The federal opposition, led by Bill Shorten, is planning to limit the deductibility of the cost of managing tax affairs to $3000.
Labor has revised its estimations on how much the proposal will raise for the national accounts to $1.6 billion, down from $1.8 billion.
Further, the Labor party will use data from the ATO in the 2016/17 financial year to inform its final costings. This data shows 69 people earned more than $1 million but paid no tax. Further, 27 of those people claimed an average $607,000 for the cost of managing tax affairs.
The final policy costings for this measure, which has copped substantial backlash from the accounting profession, is set to be released this week. Associations and stakeholders representing accountants fear the fees and broader appeal of accountants will take an unnecessary hit with the imposition of this cap.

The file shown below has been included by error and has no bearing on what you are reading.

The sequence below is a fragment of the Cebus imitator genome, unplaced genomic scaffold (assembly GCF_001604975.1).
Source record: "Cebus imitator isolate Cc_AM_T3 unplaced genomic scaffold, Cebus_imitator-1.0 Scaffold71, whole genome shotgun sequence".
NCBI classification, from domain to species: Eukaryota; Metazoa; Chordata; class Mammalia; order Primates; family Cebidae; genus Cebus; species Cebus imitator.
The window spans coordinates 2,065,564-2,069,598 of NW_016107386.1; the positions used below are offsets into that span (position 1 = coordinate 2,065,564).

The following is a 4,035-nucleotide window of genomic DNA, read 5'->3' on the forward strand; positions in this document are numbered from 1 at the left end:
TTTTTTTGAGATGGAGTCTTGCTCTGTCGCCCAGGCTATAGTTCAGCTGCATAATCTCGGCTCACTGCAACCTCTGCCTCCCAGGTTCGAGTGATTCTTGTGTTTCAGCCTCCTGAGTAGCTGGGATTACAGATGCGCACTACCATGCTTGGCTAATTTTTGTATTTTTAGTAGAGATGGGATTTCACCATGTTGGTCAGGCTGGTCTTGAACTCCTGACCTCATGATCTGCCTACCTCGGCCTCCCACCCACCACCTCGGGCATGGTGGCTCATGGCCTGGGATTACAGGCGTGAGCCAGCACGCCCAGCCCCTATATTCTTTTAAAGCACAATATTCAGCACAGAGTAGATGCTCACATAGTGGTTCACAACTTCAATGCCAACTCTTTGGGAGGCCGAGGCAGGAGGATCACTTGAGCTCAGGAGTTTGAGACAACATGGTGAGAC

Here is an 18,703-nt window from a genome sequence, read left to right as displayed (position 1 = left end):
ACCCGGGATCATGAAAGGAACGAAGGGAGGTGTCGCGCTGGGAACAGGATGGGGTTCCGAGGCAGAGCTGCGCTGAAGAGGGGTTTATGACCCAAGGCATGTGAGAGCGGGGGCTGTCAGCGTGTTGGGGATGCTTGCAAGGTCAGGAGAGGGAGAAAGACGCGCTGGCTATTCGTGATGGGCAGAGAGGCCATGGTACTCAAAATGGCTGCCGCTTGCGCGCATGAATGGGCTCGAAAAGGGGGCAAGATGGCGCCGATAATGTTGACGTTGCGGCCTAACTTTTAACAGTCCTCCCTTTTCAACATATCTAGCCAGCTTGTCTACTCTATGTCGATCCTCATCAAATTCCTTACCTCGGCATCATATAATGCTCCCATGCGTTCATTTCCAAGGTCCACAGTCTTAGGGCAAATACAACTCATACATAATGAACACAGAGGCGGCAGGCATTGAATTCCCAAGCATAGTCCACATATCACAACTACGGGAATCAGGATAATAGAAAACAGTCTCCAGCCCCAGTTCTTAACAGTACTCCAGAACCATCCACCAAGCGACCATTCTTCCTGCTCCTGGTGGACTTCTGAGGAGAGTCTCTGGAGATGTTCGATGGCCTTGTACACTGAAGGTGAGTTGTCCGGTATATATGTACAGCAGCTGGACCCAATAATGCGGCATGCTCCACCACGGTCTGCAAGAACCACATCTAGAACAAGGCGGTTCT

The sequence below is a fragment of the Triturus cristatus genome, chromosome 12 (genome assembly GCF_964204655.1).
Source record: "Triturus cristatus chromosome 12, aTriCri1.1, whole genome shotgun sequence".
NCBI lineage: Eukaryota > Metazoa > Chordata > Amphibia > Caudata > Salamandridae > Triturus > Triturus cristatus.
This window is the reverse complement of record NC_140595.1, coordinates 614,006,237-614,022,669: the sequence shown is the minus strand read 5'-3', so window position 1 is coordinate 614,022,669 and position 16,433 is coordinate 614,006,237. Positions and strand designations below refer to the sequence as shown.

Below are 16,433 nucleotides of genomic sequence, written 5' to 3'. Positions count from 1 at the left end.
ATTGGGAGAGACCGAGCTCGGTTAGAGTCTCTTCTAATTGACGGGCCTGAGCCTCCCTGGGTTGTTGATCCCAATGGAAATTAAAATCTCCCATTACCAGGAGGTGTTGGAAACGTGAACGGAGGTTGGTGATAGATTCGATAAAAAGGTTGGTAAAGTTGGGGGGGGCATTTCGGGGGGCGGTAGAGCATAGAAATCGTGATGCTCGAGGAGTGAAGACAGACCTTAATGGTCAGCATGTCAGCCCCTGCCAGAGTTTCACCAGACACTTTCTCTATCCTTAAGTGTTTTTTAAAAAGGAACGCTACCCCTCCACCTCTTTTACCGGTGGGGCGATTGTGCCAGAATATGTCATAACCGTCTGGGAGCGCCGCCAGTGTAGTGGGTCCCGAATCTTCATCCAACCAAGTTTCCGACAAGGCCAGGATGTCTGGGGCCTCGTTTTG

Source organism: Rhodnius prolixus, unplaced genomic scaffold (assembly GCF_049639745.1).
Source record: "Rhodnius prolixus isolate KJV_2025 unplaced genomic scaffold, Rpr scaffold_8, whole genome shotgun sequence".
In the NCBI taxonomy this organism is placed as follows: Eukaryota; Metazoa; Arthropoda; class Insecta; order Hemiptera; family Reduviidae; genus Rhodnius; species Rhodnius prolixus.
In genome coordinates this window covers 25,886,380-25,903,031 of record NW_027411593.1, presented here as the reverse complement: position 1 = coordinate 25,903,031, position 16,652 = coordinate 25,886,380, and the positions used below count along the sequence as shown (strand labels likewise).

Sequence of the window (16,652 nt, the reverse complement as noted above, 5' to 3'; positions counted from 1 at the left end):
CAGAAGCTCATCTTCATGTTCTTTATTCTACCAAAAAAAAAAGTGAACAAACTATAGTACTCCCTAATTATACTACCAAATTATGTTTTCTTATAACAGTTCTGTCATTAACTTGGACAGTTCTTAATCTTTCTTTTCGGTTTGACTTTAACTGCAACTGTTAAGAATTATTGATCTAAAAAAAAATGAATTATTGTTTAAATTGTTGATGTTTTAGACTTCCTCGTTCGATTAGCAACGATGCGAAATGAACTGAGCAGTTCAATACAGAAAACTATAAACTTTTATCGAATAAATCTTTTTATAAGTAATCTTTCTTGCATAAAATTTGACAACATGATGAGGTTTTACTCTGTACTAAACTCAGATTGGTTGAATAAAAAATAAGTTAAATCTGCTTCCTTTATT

Importantly accountants also fear people who use tax practitioners for one-off major and complex life events will be discouraged from doing so. This includes divorce, managing a deceased estate, or handling a dispute with the tax office. These fees would likely exceed $3000.
The intergenerational argument
The Labor party has framed its tax policies on the basis of addressing intergenerational inequities in the distribution of wealth, concessions and subsidies.
According to shadow treasurer Chris Bowen, capping the deductibility of fees speaks to this core philosophy.
“This reflects the two-class system we currently have in Australia and the Liberals endorse: First class, where the wealthy can afford lawyers and accountants to use tax deductions to reduce their taxable income right down, and then there’s economy class for PAYG earners who can’t access these deductions,” said Mr Bowen.
“This often comes as a double whammy for low and middle-income earners, because it’s those claiming the bigger tax accountant costs who are accessing tax loopholes that cost the taxpayers billions of dollars in revenue.”